On the heels of the beautiful funeral Mass for Justice Antonin Scalia, Justice Clarence Thomas gave a eulogy at a memorial service held at the Mayflower Hotel in Washington DC. Thomas was a friend, college, and fellow Catholic to Scalia and gave a speech that was loving and humorous. The eulogy also was sure to mention in moving fashion the their shared faith, providing yet more nationally-covered witness to the hope that lies within the promises of Christ. Bravo.
“In a sense, it is providential and certainly not probable that we served together. … He was from the Northeast, and I was from the Southeast. He came from a house of educators, and I from a househould of almost no formal education — but we shared our Catholic faith and our Jesuit education, as well as our sense of vocation. For different reasons and from different origins, we were heading in the same direction, so we walked together and worked together for a quarter century. And along the way we developed an unbreakable bond of trust and deep affection.
“Many will fittingly and deservedly and rightfully say much about his intellect and jurisprudence,” he continued. “But there is so much more to this good man. As one of our colleagues said the other day, ‘He filled the room.'”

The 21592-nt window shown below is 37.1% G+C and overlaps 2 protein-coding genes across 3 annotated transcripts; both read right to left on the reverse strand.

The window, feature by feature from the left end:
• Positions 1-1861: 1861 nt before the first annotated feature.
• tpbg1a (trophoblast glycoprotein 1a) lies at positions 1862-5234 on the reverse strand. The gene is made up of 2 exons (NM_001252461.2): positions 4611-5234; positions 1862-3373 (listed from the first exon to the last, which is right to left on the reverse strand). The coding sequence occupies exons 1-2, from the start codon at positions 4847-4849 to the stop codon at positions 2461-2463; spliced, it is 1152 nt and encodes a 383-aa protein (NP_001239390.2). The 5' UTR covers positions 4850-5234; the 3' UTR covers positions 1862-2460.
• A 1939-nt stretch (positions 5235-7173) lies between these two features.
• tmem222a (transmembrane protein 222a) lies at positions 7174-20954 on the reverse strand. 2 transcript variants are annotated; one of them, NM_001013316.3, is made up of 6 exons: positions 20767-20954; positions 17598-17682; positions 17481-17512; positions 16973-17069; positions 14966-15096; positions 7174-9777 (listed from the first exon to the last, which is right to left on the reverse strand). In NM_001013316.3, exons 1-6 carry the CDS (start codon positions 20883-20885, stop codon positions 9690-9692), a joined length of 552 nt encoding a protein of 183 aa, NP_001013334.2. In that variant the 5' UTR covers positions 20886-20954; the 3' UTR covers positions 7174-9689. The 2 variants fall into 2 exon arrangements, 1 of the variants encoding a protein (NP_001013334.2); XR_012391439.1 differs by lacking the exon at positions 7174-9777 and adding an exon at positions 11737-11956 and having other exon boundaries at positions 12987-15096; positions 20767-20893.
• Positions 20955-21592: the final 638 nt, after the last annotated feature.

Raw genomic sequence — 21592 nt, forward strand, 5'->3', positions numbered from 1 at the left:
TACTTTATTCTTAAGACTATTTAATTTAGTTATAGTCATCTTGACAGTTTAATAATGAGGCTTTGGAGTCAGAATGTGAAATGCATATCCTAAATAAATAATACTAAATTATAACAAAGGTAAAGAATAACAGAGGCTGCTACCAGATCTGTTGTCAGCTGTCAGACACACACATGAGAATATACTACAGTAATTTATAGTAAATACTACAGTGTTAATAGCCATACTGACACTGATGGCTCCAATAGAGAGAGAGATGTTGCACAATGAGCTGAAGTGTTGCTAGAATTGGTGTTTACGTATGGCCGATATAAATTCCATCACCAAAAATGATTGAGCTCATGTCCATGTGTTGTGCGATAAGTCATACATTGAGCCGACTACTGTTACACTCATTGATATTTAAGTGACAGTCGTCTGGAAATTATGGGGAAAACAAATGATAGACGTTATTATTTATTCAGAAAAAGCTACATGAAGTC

Thomas became emotional as he went on to quote from the biography of assassinated Nazi dissenter Dietrich Bonhoeffer,
“With him, a piece of my own life is carried to the grave. Yet —Yet, our eyes are upon Thee. We believe in the communion of saints, the forgiveness of sins, the resurrection of the body, and the life everlasting.”
“We give thanks to God for the life, the suffering, the witness of our brother whose friends we were privileged to be. We pray God to lead us, too, through His discipleship from this world into His heavenly kingdom to fulfill in us that other word that Dietrich Bonhoeffer used: ‘Non potest non laetari qui sperat in Dominum.’ While in God confiding, I cannot but rejoice.”
“God bless you, Brother Nino,” he ended. “God bless you.”